initiative on Syria, picking up on a stray comment by U.S. Secretary of
State John Kerry to call for a diplomatic solution to the mess. But it’s
downright shocking that Russian President Vladimir Putin made his case with a bylined column in The New York Times Wednesday (a piece placed by PR firm Ketchum).
In calling for restraint in the use of military force in Syria, Putin
suggests that the use of poison gas that killed thousands was actually
perpetrated by Syrian rebels—an accusation that the White House
immediately shot down. But Putin’s reasonable tone and elegant language
make such a “false flag” attack almost credible.
It is in Putin’s final paragraph that the former KGB strongman really
lets loose and shows his communications chops. In what seems a direct
response to President Obama’s Tuesday address, he challenges the concept
of American exceptionalism. Pushing back against Obama’s earlier
reference to what makes our nation different, Putin warns that it is
“extremely dangerous” to encourage people to see themselves as
exceptional and reminds us that “we are all different, but when we ask
for the Lord’s blessings, we must not forget that God created us equal.”
Astonishing, considering the source: A man whose government has taken a
shellacking in recent months over a highly restrictive anti-gay law and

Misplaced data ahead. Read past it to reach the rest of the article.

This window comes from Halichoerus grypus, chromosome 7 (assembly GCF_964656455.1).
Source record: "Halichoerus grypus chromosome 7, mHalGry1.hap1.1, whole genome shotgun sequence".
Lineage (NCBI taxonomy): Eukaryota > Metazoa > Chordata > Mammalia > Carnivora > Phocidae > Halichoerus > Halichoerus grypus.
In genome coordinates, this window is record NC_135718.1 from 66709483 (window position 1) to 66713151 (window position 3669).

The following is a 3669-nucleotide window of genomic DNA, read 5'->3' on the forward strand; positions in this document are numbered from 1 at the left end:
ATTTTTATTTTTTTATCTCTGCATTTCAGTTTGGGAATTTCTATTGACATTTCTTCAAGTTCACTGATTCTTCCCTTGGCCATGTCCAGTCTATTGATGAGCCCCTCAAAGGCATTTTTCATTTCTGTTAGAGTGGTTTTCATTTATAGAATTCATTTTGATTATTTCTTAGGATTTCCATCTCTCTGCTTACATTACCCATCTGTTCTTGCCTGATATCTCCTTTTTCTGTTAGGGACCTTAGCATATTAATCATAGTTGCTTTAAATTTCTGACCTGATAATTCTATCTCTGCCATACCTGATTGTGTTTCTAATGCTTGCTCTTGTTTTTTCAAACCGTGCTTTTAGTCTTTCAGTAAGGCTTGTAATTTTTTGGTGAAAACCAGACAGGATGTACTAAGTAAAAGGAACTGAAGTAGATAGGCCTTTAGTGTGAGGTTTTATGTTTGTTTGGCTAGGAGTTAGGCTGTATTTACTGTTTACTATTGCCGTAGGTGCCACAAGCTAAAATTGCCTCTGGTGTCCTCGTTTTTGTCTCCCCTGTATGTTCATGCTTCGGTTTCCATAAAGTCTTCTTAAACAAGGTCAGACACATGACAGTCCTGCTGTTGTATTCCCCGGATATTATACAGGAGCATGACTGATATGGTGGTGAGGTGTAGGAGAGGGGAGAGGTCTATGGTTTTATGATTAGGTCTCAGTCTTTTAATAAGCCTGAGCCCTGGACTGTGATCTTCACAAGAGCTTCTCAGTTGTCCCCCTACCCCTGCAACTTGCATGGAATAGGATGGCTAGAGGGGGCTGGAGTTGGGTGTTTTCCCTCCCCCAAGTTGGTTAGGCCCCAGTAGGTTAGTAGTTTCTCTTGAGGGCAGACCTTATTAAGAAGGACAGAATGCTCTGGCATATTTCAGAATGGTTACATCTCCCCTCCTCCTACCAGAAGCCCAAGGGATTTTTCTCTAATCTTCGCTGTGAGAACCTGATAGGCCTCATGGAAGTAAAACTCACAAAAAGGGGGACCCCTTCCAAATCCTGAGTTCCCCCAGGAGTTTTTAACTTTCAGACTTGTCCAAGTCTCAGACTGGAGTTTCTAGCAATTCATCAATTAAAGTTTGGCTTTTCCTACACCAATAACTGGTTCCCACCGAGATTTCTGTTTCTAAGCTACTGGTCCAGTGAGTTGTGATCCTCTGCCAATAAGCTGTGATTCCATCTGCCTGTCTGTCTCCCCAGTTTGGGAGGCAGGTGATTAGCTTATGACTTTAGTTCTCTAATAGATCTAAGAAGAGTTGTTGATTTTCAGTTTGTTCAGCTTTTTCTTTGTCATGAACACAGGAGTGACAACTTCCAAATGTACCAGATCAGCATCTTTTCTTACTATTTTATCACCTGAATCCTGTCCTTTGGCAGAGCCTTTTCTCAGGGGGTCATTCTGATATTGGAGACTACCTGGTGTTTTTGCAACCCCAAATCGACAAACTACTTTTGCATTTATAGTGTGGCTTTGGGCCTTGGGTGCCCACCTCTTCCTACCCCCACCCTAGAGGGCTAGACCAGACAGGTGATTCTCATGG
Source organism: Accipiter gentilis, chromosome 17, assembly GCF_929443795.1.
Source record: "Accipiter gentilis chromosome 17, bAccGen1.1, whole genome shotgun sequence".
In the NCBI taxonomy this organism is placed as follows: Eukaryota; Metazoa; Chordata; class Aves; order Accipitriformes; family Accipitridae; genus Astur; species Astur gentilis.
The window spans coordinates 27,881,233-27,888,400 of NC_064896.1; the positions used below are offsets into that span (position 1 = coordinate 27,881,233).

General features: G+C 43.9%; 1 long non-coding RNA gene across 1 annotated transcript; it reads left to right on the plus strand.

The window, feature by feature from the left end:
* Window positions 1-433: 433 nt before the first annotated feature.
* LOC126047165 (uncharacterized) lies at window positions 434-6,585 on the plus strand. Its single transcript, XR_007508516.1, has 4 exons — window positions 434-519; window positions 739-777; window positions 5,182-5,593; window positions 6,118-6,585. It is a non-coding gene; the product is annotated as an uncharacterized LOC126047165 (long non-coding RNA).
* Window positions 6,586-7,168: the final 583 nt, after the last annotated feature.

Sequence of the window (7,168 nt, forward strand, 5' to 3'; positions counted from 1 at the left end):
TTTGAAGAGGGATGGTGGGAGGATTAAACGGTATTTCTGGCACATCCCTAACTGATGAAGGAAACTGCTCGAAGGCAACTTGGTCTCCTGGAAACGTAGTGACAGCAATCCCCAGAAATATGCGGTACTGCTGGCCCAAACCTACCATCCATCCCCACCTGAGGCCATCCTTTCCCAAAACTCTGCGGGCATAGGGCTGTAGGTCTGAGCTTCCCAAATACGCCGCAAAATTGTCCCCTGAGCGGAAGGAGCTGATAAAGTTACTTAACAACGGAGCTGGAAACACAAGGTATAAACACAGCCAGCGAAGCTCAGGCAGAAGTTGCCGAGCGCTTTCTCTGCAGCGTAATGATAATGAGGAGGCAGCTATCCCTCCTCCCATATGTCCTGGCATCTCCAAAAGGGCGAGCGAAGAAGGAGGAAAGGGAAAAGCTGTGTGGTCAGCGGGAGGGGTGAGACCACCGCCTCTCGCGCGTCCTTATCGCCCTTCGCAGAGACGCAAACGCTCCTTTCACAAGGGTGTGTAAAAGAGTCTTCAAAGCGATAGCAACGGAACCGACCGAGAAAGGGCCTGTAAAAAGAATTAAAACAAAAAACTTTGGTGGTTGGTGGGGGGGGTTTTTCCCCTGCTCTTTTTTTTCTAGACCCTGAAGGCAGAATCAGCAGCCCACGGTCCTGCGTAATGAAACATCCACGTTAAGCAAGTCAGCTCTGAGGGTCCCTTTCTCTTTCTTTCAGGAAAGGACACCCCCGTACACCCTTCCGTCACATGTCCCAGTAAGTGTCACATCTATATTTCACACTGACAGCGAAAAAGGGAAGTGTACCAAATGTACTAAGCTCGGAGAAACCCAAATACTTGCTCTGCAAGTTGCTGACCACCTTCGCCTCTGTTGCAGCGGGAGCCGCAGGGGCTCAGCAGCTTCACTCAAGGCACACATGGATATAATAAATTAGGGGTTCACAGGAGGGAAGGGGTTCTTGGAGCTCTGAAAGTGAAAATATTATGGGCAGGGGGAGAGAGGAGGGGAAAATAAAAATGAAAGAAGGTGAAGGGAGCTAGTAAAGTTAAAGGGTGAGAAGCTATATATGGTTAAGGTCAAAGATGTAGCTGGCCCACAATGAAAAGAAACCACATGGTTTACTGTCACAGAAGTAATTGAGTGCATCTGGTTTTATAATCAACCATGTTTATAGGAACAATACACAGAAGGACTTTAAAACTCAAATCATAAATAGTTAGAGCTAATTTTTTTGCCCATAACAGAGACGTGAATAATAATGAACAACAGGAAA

for silencing critics thereof.
The U.S. response to the editorial has been cynical, but from a
communications perspective, the piece is very instructive. Putin and his
PR handlers have done several things that can be very effective when
making a case in public.
Find common ground. The Russian president opens by reminding us
of historic bonds between our two nations and our many shared
accomplishments. He even tries to soften us up by mentioning the Nazis.
Reframe the argument. Putin describes the Syrian conflict not as a
struggle for democracy— that most precious of American ideals—but as an
ethnic and religious war abetted by mercenaries.
Sow seeds of doubt and fear. In a calm, reasoned tone, Putin
suggests that the U.S. version of events does not correspond to reality.
More skillfully, he expresses concern for the consequences of Syrian
Exploit weakness. As if on behalf of the American people, Putin
questions why we would want to “repeat the mistakes” of the past by
becoming embroiled in the Syrian conflict. Of course, this echoes many
domestic discussions, and he knows that very well.
Invoke core values. He then cites the prized American ideal of
equality for all people, our most cherished core value, and turns it
upside down to make his case for non-intervention. Even bolder, he
invokes America’s tradition of religious freedom and our Judeo-Christian
tradition by mentioning God.
Bypass intermediaries. In his editorial, Putin mounts his appeal
directly to the American people. That’s another reason why his closing
paragraph, as disingenuous as it may be, is so resonant.
Dorothy Crenshaw is CEO and creative director of Crenshaw
Communications. She has been named one of the public relations
industry’s 100 Most Powerful Women by PR Week. A version of this story
originally appeared on her agency’s ImPRessions blog.
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